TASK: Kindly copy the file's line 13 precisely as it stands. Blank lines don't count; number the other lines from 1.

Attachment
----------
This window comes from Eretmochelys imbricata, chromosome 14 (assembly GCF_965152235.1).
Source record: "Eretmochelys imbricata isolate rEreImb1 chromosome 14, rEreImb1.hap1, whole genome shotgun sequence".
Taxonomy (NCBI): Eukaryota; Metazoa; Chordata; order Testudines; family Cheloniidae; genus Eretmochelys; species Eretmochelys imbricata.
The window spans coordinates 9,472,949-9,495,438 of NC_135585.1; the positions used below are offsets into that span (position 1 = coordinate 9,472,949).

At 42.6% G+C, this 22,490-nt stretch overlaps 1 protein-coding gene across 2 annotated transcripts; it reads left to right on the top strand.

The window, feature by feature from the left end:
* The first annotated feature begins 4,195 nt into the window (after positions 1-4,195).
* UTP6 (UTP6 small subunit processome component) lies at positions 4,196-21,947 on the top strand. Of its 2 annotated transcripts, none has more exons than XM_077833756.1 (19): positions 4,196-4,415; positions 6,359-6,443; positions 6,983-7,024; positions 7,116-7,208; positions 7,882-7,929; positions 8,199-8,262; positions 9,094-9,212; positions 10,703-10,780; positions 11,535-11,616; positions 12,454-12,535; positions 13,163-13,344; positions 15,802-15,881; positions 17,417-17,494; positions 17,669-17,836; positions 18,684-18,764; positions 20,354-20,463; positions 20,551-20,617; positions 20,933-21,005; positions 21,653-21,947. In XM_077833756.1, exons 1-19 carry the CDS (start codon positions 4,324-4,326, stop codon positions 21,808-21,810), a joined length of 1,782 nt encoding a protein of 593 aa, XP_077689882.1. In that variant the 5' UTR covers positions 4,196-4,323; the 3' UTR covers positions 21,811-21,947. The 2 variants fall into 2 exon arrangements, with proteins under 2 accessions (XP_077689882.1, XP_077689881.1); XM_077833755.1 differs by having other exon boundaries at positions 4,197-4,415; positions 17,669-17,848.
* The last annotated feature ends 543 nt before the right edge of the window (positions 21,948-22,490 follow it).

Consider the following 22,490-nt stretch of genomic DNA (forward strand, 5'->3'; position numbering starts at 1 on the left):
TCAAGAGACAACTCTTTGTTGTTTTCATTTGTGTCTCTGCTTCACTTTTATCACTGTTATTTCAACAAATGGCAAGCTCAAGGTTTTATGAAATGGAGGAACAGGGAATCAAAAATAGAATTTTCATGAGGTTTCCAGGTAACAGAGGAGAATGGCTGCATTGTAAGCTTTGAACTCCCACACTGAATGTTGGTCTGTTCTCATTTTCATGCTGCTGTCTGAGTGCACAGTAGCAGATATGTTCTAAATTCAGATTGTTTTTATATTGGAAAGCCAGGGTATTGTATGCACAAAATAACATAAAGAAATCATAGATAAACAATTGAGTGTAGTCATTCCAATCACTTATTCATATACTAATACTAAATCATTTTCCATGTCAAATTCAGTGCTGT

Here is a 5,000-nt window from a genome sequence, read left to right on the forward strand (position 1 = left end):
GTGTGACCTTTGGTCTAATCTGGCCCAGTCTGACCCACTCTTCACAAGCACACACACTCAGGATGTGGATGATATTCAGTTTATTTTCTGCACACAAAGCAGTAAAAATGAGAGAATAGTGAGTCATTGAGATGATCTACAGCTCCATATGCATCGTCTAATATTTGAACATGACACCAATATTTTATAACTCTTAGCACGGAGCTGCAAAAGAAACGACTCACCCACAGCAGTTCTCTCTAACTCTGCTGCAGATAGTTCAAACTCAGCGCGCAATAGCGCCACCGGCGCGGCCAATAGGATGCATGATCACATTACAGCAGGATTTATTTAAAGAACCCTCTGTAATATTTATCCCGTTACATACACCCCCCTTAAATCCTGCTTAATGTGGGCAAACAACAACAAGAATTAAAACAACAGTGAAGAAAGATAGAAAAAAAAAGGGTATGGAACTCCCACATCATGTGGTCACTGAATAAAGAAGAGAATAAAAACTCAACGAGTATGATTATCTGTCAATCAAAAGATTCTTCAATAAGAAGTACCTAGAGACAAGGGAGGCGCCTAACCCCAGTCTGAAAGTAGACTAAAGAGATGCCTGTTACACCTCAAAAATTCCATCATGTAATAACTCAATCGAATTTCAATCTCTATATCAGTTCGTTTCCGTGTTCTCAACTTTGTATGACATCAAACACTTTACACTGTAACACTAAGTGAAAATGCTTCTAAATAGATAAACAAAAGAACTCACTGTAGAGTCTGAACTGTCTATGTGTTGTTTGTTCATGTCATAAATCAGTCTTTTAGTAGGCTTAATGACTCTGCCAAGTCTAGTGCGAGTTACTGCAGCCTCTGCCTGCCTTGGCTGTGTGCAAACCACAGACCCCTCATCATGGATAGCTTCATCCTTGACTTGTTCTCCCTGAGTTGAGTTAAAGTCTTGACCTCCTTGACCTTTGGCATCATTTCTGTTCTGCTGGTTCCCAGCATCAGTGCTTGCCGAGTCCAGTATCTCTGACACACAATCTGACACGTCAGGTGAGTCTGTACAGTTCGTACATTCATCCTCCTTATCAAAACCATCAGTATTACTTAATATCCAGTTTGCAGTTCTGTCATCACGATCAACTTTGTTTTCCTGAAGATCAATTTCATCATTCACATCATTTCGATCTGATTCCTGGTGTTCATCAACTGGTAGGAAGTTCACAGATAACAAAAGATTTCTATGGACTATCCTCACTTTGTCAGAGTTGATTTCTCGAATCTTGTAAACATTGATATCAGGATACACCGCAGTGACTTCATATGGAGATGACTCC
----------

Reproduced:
GTGTGACCTTTGGTCTAATCTGGCCCAGTCTGACCCACTCTTCACAAGCACACACACTCAGGATGTGGATGATATTCAGTTTATTTTCTGCACACAAAGCAGTAAAAATGAGAGAATAGTGAGTCATTGAGATGATCTACAGCTCCATATGCATCGTCTAATATTTGAACATGACACCAATATTTTATAACTCTTAGCACGGAGCTGCAAAAGAAACGACTCACCCACAGCAGTTCTCTCTAACTCTGCTGCAGATAGTTCAAACTCAGCGCGCAATAGCGCCACCGGCGCGGCCAATAGGATGCATGATCACATTACAGCAGGATTTATTTAAAGAACCCTCTGTAATATTTATCCCGTTACATACACCCCCCTTAAATCCTGCTTAATGTGGGCAAACAACAACAAGAATTAAAACAACAGTGAAGAAAGATAGAAAAAAAAAGGGTATGGAACTCCCACATCATGTGGTCACTGAATAAAGAAGAGAATAAAAACTCAACGAGTATGATTATCTGTCAATCAAAAGATTCTTCAATAAGAAGTACCTAGAGACAAGGGAGGCGCCTAACCCCAGTCTGAAAGTAGACTAAAGAGATGCCTGTTACACCTCAAAAATTCCATCATGTAATAACTCAATCGAATTTCAATCTCTATATCAGTTCGTTTCCGTGTTCTCAACTTTGTATGACATCAAACACTTTACACTGTAACACTAAGTGAAAATGCTTCTAAATAGATAAACAAAAGAACTCACTGTAGAGTCTGAACTGTCTATGTGTTGTTTGTTCATGTCATAAATCAGTCTTTTAGTAGGCTTAATGACTCTGCCAAGTCTAGTGCGAGTTACTGCAGCCTCTGCCTGCCTTGGCTGTGTGCAAACCACAGACCCCTCATCATGGATAGCTTCATCCTTGACTTGTTCTCCCTGAGTTGAGTTAAAGTCTTGACCTCCTTGACCTTTGGCATCATTTCTGTTCTGCTGGTTCCCAGCATCAGTGCTTGCCGAGTCCAGTATCTCTGACACACAATCTGACACGTCAGGTGAGTCTGTACAGTTCGTACATTCATCCTCCTTATCAAAACCATCAGTATTACTTAATATCCAGTTTGCAGTTCTGTCATCACGATCAACTTTGTTTTCCTGAAGATCAATTTCATCATTCACATCATTTCGATCTGATTCCTGGTGTTCATCAACTGGTAGGAAGTTCACAGATAACAAAAGATTTCTATGGACTATCCTCACTTTGTCAGAGTTGATTTCTCGAATCTTGTAAACATTGATATCAGGATACACCGCAGTGACTTCATATGGAGATGACTCC